The impeachment campaign -- which the government has correctly labelled a coup -- is an effort by Brazil's traditional elite to obtain by other means what they have not been able to win at the ballot box for the past 12 years.
The danger is that the post-Lula/Dilma government won't implement the reforms that are necessary. Judges may be able send politicians to jail and clean the political scene for a while, but they don't bring down the "golden curtain" that divides Brazil.
With her presidency at risk, Dilma Rousseff's decision to bring former President Lula da Silva back into the fold has further inflamed her critics.
Considered the "silver bullet," Lula is identified as the only one that can pacify the allied base. After all, Dilma and the PMDB (the main allied party) have been at a sort of cold war since before the 2014 electoral campaign.
This huge turnout, not only in the big cities but also in the countryside, in the North and Northeast, denotes the general climate of popular discontent.
If Lula fails to answer the questions circling him now, it will be extremely difficult for Brazil to believe that, as the former president had previously claimed, there is "not a more honest living soul in the country."
His detention, part of a sweeping investigation that has ensnared powerful lawmakers and business executives, tarnishes the legacy of Brazil's most powerful politician.
He fought austerity and lost, but still maintains a 60 percent approval rating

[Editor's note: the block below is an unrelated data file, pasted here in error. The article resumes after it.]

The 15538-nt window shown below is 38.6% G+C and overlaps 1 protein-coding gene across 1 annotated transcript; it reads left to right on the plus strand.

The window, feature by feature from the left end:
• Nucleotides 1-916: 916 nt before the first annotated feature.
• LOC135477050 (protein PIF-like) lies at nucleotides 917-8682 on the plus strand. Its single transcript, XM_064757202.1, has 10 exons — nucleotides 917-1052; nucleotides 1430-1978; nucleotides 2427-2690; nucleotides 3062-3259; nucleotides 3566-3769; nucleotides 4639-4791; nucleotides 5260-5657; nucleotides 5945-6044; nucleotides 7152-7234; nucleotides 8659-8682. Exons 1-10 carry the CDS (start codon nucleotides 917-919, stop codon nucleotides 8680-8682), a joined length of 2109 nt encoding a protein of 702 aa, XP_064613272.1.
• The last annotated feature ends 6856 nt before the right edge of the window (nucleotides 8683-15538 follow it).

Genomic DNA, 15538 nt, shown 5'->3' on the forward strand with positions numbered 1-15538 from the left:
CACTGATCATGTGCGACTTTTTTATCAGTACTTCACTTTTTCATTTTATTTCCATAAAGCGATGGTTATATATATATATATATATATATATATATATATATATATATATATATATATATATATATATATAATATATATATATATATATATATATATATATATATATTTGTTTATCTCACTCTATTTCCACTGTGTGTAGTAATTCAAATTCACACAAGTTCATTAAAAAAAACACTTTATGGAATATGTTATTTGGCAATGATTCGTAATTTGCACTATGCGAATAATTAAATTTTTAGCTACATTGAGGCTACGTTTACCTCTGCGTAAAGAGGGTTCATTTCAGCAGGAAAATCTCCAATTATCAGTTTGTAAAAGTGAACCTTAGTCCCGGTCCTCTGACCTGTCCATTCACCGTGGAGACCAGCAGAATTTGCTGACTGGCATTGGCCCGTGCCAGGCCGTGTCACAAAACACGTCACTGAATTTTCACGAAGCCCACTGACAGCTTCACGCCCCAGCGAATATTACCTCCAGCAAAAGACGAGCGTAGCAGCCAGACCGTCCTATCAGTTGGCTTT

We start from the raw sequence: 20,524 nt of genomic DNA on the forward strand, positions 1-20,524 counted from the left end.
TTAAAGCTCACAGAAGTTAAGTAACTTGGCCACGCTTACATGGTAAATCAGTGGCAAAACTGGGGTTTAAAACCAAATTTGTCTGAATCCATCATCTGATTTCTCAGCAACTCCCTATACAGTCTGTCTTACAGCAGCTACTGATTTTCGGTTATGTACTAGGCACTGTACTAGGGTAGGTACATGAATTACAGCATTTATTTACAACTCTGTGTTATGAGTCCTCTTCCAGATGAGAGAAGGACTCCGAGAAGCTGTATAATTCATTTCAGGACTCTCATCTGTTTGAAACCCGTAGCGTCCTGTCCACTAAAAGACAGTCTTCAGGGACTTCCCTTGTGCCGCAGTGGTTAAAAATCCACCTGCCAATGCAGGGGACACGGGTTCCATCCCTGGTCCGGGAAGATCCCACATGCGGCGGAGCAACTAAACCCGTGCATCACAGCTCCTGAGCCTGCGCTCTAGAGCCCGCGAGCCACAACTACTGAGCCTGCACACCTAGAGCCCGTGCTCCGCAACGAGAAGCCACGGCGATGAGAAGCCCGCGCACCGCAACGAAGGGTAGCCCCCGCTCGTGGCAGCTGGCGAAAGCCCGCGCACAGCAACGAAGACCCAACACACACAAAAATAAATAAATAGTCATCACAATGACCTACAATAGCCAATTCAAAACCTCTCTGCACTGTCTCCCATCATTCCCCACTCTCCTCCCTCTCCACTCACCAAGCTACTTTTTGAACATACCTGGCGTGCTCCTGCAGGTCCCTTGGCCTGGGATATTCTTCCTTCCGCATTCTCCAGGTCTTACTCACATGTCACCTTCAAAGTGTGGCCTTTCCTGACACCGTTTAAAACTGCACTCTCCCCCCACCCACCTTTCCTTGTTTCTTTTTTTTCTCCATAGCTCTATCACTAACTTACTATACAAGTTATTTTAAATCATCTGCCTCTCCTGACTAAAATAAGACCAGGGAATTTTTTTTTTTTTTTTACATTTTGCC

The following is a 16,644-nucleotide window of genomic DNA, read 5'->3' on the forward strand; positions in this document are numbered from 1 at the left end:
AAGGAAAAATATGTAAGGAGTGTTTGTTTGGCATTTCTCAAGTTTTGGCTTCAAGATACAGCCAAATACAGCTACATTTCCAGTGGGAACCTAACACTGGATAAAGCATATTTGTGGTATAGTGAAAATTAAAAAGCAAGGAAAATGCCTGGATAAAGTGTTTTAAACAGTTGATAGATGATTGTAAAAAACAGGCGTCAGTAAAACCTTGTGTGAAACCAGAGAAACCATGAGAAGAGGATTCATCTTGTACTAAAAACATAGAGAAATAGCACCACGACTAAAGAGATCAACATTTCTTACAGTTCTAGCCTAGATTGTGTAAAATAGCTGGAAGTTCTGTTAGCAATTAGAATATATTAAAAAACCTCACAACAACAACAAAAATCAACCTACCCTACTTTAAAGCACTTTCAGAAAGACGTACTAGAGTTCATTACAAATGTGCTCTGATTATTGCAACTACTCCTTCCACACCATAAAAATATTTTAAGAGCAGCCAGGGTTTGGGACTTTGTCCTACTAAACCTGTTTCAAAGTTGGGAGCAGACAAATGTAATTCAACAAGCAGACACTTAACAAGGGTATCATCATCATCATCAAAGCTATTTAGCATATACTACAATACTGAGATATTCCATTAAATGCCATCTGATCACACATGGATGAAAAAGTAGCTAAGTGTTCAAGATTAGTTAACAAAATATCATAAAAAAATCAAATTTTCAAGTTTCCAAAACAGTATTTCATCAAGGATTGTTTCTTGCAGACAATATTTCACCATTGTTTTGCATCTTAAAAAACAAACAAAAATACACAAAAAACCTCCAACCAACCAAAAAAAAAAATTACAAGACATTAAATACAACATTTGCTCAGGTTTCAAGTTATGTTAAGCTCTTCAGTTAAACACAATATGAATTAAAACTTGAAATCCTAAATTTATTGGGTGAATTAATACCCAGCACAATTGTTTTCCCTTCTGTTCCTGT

If Brazil is to make a dent in Africa, it needs to get ahead of the curve. Future economic and demographic projections indicate that African investment opportunities are changing. Foreign policy experts and investors should take note, and plan accordingly.
Despite leading in the polls, despite having the support of a much stronger party organization in 2014, despite running a much more disciplined and politically moderate campaign and despite the sympathy of Brazilians mourning Campos, Silva failed.
Apart from passionate support for their national sports teams, hatred of government corruption and "crony capitalism" is one of the few issues that unite all social groups in developing countries.
Benigno Aquino, who is suffering from declining popularity due to his perceived ineptitude during the Haiyan crisis, is already facing impeachment charges -- and opposition forces are exploiting this opening to extinguish his political capital.
The question now is whether Aquino -- although hailing from a privileged background, with little ideological bent, but similarly enjoying a great measure of popular support -- will go down in history as Philippines' version of Lula or Erdogan.
Leandro Weissmann pulled into the driveway of the Royal Tulip hotel one minute after 2:00 p.m. on Monday afternoon, and instantly apologized in a deep, gravelly voice for arriving late.
Former senator Marina Silva's unexpected decision to join the Brazilian Socialist Party (PSB) and position herself as running mate of governor Eduardo Campos of Pernambuco, president of the PSB, in next year's presidential race, has forced campaign strategists back to the drawing board.
I admire a great deal of what Chávez and his Bolivarian Revolution accomplished in Venezuela. It's precisely because of these positive accomplishments that Chávez's record on the Middle East and North Africa is so disconcerting.